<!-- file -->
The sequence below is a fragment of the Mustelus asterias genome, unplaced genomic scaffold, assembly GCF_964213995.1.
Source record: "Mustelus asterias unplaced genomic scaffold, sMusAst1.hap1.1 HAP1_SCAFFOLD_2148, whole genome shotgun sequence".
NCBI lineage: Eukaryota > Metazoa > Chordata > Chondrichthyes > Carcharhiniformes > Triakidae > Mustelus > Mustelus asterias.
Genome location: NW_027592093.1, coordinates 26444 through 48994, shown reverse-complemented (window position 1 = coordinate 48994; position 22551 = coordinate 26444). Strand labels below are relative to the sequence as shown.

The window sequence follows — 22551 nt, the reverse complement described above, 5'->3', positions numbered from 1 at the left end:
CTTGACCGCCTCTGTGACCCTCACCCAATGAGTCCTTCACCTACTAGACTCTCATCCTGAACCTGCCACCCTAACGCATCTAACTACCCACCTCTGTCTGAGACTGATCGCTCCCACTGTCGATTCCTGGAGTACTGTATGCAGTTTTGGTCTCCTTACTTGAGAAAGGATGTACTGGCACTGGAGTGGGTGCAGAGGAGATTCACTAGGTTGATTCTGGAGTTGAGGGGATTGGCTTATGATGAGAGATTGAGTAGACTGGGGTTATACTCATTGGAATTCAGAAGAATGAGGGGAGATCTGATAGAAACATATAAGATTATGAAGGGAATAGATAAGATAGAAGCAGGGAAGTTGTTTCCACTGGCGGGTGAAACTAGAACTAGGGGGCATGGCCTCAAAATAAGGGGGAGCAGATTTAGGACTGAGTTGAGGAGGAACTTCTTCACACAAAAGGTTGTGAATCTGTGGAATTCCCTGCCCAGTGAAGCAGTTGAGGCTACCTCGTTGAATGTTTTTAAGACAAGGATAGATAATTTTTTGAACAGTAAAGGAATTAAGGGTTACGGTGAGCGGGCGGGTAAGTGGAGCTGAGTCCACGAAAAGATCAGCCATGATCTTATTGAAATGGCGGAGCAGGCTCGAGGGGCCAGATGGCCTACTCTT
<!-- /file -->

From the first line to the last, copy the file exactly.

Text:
The sequence below is a fragment of the Mustelus asterias genome, unplaced genomic scaffold, assembly GCF_964213995.1.
Source record: "Mustelus asterias unplaced genomic scaffold, sMusAst1.hap1.1 HAP1_SCAFFOLD_2148, whole genome shotgun sequence".
NCBI lineage: Eukaryota > Metazoa > Chordata > Chondrichthyes > Carcharhiniformes > Triakidae > Mustelus > Mustelus asterias.
Genome location: NW_027592093.1, coordinates 26444 through 48994, shown reverse-complemented (window position 1 = coordinate 48994; position 22551 = coordinate 26444). Strand labels below are relative to the sequence as shown.

The window sequence follows — 22551 nt, the reverse complement described above, 5'->3', positions numbered from 1 at the left end:
CTTGACCGCCTCTGTGACCCTCACCCAATGAGTCCTTCACCTACTAGACTCTCATCCTGAACCTGCCACCCTAACGCATCTAACTACCCACCTCTGTCTGAGACTGATCGCTCCCACTGTCGATTCCTGGAGTACTGTATGCAGTTTTGGTCTCCTTACTTGAGAAAGGATGTACTGGCACTGGAGTGGGTGCAGAGGAGATTCACTAGGTTGATTCTGGAGTTGAGGGGATTGGCTTATGATGAGAGATTGAGTAGACTGGGGTTATACTCATTGGAATTCAGAAGAATGAGGGGAGATCTGATAGAAACATATAAGATTATGAAGGGAATAGATAAGATAGAAGCAGGGAAGTTGTTTCCACTGGCGGGTGAAACTAGAACTAGGGGGCATGGCCTCAAAATAAGGGGGAGCAGATTTAGGACTGAGTTGAGGAGGAACTTCTTCACACAAAAGGTTGTGAATCTGTGGAATTCCCTGCCCAGTGAAGCAGTTGAGGCTACCTCGTTGAATGTTTTTAAGACAAGGATAGATAATTTTTTGAACAGTAAAGGAATTAAGGGTTACGGTGAGCGGGCGGGTAAGTGGAGCTGAGTCCACGAAAAGATCAGCCATGATCTTATTGAAATGGCGGAGCAGGCTCGAGGGGCCAGATGGCCTACTCTT